Low-temperature thermochronologic methods such as fission track and U-Th/He have become important tools in geoscience because of their resolving power for upper-crustal thermal history at < ~250 °C. This temperature range is relevant for many Earth processes such as:

  • fault motion,
  • mountain building,
  • erosion,
  • basin subsidence, and petroleum generation.

The lectures will cover an overview of geochronology and thermochronology, major laboratory procedures for fission track and U-Th/He methods, and a range of case studies to elaborate how to use and interpret results from low-temperature thermochronology.

Geoscientists who are interested in tectonics, basin analysis, and Earth surface processes may find the lectures useful.

Previous experience or knowledge of geochronology or thermochronology is not a prerequisite for attending these lectures.

This short course will be taught by apl. Professor Edward Sobel (Leader of the Thermochronology Facilities, University of Potsdam, Germany) and Dr Renjie Zhou (SEES UQ).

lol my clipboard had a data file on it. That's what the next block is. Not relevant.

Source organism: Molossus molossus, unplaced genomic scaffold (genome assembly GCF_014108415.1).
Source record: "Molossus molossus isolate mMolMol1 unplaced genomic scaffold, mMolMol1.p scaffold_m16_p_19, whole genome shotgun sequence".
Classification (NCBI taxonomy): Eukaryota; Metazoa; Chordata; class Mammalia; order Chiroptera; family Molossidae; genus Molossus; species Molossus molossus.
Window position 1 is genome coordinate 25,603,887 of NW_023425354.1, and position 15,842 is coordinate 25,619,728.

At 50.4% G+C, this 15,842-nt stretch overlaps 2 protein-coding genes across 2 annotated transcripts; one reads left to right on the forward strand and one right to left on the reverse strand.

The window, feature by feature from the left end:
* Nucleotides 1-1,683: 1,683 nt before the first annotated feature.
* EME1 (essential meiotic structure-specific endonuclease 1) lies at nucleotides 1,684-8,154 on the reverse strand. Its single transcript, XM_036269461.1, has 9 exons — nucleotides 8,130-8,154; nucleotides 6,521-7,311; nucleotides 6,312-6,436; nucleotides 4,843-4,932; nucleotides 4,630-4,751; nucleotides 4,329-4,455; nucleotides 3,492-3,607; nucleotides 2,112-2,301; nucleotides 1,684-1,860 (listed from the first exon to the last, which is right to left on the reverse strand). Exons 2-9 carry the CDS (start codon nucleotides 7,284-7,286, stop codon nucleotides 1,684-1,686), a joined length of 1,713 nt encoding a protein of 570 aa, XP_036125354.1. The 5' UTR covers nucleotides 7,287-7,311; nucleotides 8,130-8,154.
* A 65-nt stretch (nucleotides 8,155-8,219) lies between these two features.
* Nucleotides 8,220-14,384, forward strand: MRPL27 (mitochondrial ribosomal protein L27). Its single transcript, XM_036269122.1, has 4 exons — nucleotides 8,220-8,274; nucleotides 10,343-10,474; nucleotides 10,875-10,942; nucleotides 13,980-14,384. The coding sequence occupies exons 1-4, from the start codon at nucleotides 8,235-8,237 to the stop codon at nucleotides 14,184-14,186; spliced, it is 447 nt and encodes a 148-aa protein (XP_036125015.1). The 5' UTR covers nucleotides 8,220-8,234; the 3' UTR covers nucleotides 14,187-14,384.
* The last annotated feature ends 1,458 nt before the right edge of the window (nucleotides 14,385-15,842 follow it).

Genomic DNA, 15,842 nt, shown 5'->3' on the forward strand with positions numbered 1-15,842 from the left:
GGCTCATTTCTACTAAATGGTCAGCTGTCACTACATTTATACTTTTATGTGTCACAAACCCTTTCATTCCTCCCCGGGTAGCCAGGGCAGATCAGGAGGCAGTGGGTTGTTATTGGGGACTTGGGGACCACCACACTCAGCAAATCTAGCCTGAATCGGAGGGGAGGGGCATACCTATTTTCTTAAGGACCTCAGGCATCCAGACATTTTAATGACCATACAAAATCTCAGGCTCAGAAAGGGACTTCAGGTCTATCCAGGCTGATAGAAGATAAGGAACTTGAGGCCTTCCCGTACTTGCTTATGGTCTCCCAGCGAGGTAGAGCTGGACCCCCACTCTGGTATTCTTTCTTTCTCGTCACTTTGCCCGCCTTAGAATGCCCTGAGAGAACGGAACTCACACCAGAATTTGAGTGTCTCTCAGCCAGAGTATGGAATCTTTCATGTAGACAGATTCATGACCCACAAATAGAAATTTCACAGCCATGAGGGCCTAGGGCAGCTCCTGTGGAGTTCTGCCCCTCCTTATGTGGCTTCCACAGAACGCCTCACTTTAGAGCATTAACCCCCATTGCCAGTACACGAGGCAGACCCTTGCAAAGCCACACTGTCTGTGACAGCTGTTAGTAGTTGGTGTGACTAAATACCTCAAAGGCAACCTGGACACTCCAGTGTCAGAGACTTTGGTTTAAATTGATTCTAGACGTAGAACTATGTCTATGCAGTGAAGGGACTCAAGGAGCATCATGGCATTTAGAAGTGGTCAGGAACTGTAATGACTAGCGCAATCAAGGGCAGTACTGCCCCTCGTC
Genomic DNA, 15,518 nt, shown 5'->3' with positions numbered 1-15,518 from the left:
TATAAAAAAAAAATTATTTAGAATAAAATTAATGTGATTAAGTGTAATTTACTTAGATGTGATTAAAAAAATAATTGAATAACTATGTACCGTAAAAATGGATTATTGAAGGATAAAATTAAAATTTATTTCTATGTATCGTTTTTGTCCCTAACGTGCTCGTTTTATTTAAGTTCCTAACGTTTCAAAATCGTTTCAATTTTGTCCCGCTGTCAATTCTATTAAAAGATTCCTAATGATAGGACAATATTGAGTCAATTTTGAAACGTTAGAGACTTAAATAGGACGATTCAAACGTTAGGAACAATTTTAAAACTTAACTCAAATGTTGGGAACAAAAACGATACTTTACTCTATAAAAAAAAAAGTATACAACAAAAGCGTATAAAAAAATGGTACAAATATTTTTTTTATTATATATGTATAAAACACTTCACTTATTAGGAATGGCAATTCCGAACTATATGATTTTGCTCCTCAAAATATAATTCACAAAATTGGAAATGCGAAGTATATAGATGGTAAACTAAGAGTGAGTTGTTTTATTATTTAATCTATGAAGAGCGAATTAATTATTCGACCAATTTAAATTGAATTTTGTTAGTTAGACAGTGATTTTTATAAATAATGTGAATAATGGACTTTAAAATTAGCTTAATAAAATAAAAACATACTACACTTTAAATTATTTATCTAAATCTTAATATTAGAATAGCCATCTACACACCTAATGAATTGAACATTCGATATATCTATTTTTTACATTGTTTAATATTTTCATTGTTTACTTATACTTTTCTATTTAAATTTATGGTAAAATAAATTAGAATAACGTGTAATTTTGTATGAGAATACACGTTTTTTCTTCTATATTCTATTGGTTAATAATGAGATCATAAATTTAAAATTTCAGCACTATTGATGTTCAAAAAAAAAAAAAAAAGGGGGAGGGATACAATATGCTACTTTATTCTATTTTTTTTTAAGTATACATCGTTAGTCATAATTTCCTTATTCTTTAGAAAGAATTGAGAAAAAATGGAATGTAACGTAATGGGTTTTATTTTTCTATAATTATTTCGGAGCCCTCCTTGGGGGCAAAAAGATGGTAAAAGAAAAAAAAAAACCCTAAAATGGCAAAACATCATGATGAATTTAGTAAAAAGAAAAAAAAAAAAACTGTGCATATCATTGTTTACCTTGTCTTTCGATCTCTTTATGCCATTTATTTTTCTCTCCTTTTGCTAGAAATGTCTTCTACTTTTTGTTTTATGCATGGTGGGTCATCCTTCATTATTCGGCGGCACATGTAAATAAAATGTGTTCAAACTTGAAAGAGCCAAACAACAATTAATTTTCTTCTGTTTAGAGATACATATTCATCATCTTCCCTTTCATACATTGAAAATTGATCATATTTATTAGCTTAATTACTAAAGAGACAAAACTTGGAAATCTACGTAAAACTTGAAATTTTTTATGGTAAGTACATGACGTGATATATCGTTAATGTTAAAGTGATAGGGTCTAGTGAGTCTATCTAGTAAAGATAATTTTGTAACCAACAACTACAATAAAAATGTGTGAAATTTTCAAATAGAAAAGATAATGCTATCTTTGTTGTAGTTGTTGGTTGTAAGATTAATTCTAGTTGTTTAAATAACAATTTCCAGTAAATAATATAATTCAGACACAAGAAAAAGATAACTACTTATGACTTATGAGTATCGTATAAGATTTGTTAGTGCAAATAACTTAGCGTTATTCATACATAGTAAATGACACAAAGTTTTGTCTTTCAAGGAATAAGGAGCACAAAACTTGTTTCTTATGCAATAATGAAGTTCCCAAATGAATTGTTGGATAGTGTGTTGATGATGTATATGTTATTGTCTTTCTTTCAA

Introduction to low-temperature thermochronology and its geologic applications

Thu 2 Nov 2017 9:30amFri 3 Nov 2017 5:00pm
Day 1 morning:

Lecture 1: An introduction to radiometric dating

Lecture 2: Fission track thermochronology I

Lecture 3: Fission track thermochronology II

 

Day 2 morning:

Lecture 6: U-Th/He thermochronology II

Lecture 7: U-Th/He thermochronology III

Lecture 8: Case studies on tectonics and basin analysis I

 

Day 1 afternoon:

Lecture 4: Fission track thermochronology III

Lecture 5: U-Th/He thermochronology I

Practice 1: Thermal history modeling I

 

Day 2 afternoon:

Lecture 9: Case studies on tectonics and basin analysis II

Practice 2: Thermal history modeling II

Discussion and Q&A session

 

Contacts

Dr Renjie Zhou